Fruit for a healthy valentine

- Last updated on GMT

Related tags: Atherosclerosis, Cholesterol

Intitiatives by the food industry and governments to bring the
five-a-day phenomenon to the consumer gained further credence this
week with a new study showing fruit and vegetable consumption can
cut 'bad?cholesterol.

High cholesterol levels are linked to increased risk of heart disease but the association between fruit and vegetable consumption and low density lipoprotein (LDL) cholesterol concentration has been inconsistent, said US researchers at the Boston University School. But their strong new findings suggest that fruit and vegetables have a positive impact on LDL.

The researchers used data collected from 4466 people ?average age in their mid-50s ?participating in the National Heart, Lung, and Blood Institute Family Heart Study to examine the association between fruit and vegetable consumption and serum LDL. They used a food frequency questionnaire to assess fruit and vegetable intakes and regression models to estimate adjusted mean LDL according to fruit and vegetable consumption.

The average daily serving of fruit and vegetables was between three and five servings for men and just over five for women.

In the categories 0?.9, 2.0?.9, 3.0?.9, and 4 servings/d, multivariate-adjusted mean (95% CI) LDL concentrations were 3.36 (3.28, 3.44), 3.35 (3.27, 3.43), 3.26 (3.17, 3.35), and 3.17 (3.09, 3.25) mmol/L, respectively, for men (P for trend < 0.0001) and 3.35 (3.26, 3.44), 3.22 (3.14, 3.30), 3.21 (3.13, 3.29), and 3.11 (3.04, 3.18), respectively, for women (P for trend < 0.0001).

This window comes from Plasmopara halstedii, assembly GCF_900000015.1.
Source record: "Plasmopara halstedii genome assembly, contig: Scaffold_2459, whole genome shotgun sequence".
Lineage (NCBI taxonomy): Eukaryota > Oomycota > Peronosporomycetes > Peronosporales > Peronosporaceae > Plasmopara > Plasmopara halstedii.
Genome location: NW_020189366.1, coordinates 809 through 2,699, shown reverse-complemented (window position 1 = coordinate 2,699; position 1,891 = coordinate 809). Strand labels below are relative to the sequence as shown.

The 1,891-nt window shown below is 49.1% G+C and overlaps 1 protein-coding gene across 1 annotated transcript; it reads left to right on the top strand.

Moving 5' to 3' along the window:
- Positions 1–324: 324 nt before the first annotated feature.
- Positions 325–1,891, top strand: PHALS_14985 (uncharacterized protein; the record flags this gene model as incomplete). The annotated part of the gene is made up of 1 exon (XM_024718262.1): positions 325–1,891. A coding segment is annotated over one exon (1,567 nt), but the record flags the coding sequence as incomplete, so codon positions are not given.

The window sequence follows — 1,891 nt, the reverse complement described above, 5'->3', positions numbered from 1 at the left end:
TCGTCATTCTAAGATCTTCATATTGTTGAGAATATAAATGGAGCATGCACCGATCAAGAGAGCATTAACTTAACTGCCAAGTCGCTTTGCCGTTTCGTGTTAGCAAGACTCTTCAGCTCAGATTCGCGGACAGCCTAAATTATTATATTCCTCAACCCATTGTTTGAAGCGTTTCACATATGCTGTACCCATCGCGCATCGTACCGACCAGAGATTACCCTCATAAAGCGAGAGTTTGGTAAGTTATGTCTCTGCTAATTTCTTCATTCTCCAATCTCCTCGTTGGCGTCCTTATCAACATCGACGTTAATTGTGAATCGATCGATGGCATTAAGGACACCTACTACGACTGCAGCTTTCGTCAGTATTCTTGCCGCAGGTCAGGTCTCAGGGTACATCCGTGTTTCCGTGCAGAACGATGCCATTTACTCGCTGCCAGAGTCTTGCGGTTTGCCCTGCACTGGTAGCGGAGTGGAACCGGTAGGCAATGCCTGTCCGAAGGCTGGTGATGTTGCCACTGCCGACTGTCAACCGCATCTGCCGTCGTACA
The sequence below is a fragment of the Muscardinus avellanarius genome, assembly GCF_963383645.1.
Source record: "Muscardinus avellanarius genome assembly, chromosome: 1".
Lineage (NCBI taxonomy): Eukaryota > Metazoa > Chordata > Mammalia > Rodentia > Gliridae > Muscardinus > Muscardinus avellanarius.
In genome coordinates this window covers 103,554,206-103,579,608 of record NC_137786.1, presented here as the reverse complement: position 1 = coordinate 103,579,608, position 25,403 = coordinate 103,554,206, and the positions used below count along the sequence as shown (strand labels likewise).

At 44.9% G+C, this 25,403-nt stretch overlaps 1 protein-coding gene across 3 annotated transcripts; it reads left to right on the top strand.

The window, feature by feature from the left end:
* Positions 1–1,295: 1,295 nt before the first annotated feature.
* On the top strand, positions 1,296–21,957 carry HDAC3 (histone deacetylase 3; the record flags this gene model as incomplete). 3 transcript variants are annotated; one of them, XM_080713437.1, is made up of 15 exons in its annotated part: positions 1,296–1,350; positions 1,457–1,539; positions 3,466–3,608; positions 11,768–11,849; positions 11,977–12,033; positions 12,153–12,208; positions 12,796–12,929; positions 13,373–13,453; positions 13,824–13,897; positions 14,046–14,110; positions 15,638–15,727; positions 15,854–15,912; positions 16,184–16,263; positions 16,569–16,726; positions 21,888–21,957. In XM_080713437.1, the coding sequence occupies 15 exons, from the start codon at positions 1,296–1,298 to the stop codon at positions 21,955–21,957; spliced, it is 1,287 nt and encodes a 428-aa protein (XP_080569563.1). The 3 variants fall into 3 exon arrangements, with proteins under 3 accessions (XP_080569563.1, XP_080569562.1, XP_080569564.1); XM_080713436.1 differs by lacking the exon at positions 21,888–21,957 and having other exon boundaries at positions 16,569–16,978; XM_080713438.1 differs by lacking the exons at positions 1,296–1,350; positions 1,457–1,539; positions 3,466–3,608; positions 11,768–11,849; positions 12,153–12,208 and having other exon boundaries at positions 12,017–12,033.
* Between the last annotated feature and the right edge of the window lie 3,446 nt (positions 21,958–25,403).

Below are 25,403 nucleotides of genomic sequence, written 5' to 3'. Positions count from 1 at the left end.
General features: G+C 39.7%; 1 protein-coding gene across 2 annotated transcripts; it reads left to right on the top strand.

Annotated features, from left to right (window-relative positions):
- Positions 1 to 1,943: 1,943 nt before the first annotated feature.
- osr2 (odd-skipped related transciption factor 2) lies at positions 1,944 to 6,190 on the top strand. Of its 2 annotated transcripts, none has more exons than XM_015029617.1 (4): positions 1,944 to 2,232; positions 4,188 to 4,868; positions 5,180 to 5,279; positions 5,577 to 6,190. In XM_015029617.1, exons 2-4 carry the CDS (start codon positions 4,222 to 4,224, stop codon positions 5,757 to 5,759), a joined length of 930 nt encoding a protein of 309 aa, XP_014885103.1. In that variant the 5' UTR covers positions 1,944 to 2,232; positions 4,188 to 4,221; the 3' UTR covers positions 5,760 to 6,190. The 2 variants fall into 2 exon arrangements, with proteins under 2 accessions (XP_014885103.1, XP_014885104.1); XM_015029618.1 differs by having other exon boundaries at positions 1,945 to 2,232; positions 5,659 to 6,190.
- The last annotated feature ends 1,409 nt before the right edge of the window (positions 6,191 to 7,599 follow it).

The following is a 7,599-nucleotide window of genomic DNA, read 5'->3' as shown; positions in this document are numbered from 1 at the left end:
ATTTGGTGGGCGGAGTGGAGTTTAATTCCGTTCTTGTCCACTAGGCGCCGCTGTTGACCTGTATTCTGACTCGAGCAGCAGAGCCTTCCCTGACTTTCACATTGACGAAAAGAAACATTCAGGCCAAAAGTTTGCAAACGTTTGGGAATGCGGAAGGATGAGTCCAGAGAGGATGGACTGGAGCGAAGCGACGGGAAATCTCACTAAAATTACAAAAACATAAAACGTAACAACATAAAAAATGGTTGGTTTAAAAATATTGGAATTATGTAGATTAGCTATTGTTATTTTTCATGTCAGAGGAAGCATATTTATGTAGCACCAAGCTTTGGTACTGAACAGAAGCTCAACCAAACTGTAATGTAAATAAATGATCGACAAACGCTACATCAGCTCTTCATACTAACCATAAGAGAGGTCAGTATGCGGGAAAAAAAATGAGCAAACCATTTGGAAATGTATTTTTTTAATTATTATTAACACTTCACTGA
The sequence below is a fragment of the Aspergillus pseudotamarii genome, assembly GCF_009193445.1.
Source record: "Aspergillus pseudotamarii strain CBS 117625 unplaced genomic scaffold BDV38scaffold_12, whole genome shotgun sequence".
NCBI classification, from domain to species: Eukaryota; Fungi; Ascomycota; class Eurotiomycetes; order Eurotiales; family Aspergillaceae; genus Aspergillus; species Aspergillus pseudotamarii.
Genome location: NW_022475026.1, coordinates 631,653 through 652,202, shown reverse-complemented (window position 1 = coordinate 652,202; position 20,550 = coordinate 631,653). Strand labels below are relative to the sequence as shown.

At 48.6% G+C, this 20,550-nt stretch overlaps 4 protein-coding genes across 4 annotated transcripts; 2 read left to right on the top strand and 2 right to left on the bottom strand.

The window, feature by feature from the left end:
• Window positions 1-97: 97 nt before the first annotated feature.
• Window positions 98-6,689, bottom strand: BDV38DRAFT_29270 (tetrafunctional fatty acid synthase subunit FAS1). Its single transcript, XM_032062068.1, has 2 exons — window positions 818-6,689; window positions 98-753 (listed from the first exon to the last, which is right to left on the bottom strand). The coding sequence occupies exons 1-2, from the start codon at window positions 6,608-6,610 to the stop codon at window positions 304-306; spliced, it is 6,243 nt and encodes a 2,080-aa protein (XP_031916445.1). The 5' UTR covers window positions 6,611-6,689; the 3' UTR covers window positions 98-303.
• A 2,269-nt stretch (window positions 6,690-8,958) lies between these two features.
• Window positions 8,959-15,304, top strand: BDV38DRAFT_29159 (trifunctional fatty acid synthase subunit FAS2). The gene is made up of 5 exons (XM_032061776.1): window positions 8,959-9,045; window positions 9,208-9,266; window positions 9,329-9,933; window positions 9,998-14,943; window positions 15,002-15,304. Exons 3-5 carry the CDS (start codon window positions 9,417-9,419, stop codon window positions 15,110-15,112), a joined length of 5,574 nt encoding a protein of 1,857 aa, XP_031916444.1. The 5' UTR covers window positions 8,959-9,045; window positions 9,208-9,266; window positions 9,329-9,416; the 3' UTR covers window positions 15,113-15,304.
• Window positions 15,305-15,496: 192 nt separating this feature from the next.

'This association was observed across categories of age, education, smoking status and physical activity,?/i> said the researchers.

Adding that the exclusion of people with 'prevalent diabetes mellitus?or coronary artery disease did not alter these results significantly.

'Consumption of fruit and vegetables is inversely related to LDL in men and women,?/i> they concluded.

Full findings​for the paper, 'Fruit and vegetable consumption and LDL cholesterol: the National Heart, Lung, and Blood Institute Family Heart Study,' by L. Djouss? D. K. Arnett, H. Coon, M. A. Province, L. L. Moore and R. C. Ellison are published in the American Journal of Clinical Nutrition (2004) 79​:213-217.

Yesterday FoodNavigator.com reported​ on a further study that revealed the role fruit and vegetable consumption could play in preventing rectal cancer.

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